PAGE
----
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Approps Revamp Floated

Arguing that the House Appropriations Committee’s current structure is antiquated and unreflective of Republican priorities, House Majority Leader Tom DeLay (R-Texas) is pushing for a sweeping reorganization of the panel.

DeLay’s proposal, which he first described to his colleagues at last week’s bicameral GOP leadership retreat, calls for a reduction in the number of Appropriations subcommittees from 13 to 10 as well as changes in how different federal agencies are grouped together in spending bills.

Under the current system, argued a Republican leadership aide, “you end up with subcommittees that don’t have a damn thing to do with each other but the result is that you compete for the same money.”

If DeLay’s proposal were adopted — a big if, considering that the Senate will almost certainly have a say over such questions — agencies and departments would be funded only along with other agencies that performed similar functions. So the departments of Veterans Affairs and Housing and Urban Development, for example, would no longer fall under the same subcommittee.

At the same time, some Cabinet departments would be divided up between several different bills, as agencies across the government begin to be grouped by function rather than department. A spending bill covering science and research, for instance, would include relevant agencies from several different departments.

Whether DeLay’s plan will be adopted is up to the next Appropriations chairman, who has the discretion to organize the committee as he sees fit.

With current Chairman Bill Young (R-Fla.) having to surrender the gavel due to term limits, GOP Reps. Ralph Regula (Ohio), Jerry Lewis (Calif.) and Hal Rogers (Ky.) are all gunning to replace him.

The House Republican Steering Committee will choose the next chairman after interviewing all three candidates in January. DeLay’s proposal and other ideas for reforming the panel will likely be a prominent subject of discussion during those interviews.

Even if the next chairman is amenable to DeLay’s plan, though, the biggest hurdle will likely be getting the Senate to agree to similar reforms.

While the two chambers’ Appropriations panels are not required to have the same structure, having the House and Senate pass spending bills each year covering drastically different areas of jurisdiction would slow down a process that already moves at a snail’s pace.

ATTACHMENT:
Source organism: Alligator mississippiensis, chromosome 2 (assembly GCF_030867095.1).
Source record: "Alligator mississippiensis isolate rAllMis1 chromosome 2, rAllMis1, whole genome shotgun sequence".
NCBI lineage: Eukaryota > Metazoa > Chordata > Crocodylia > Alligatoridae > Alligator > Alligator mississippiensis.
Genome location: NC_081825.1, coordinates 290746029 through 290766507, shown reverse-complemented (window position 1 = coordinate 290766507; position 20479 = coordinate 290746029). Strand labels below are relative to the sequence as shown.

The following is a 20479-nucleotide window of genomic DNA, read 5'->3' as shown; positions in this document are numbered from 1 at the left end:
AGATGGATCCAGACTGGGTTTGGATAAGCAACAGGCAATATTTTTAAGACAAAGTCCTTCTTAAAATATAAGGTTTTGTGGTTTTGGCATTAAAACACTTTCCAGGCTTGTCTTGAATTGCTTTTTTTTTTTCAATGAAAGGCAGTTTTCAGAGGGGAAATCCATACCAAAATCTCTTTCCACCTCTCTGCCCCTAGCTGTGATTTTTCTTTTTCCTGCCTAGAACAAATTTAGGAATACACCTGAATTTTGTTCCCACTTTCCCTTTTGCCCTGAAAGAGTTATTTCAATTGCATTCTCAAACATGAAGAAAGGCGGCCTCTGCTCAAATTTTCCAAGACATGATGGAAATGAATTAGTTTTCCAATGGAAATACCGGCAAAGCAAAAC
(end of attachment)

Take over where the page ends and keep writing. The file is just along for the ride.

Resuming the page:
DeLay’s proposal has not yet been circulated in the Senate, but some House GOP aides predicted that the other chamber would be unlikely to agree to sweeping reforms, given how difficult it usually is to convince Senators to give up any jurisdiction.

A similar fight played out in 2003, when House Appropriations took the lead in reorganizing itself to deal with the Department of Homeland Security. Eventually, both chambers’ spending panels ended up adopting the same changes, but only after significant resistance from the Senate.

Such turf battles could also arise on the House side this time around if the number of subcommittees actually is reduced, since DeLay’s plan would force three current cardinals to surrender their coveted gavels.

A Republican leadership aide said DeLay explained his plan to his colleagues by arguing that the current Appropriations structure was designed by Democrats to fund Democratic priorities. Under the existing setup, DeLay contended, unrelated agencies are grouped together so that everyone has a stake in boosting funding for the issues they care about.

On the VA-HUD subcommittee, this argument goes, some Members want more money for HUD and some want more money for veterans. In the end, both sides agree to the increases the other side wants, and spending goes up across the board.

DeLay argued that the new system would make it easier to hold the line on spending.

“It makes a difference in whether we have a Congress that’s organized to fund the New Deal or organized in a way to fund a conservative world view,” said a GOP leadership aide.

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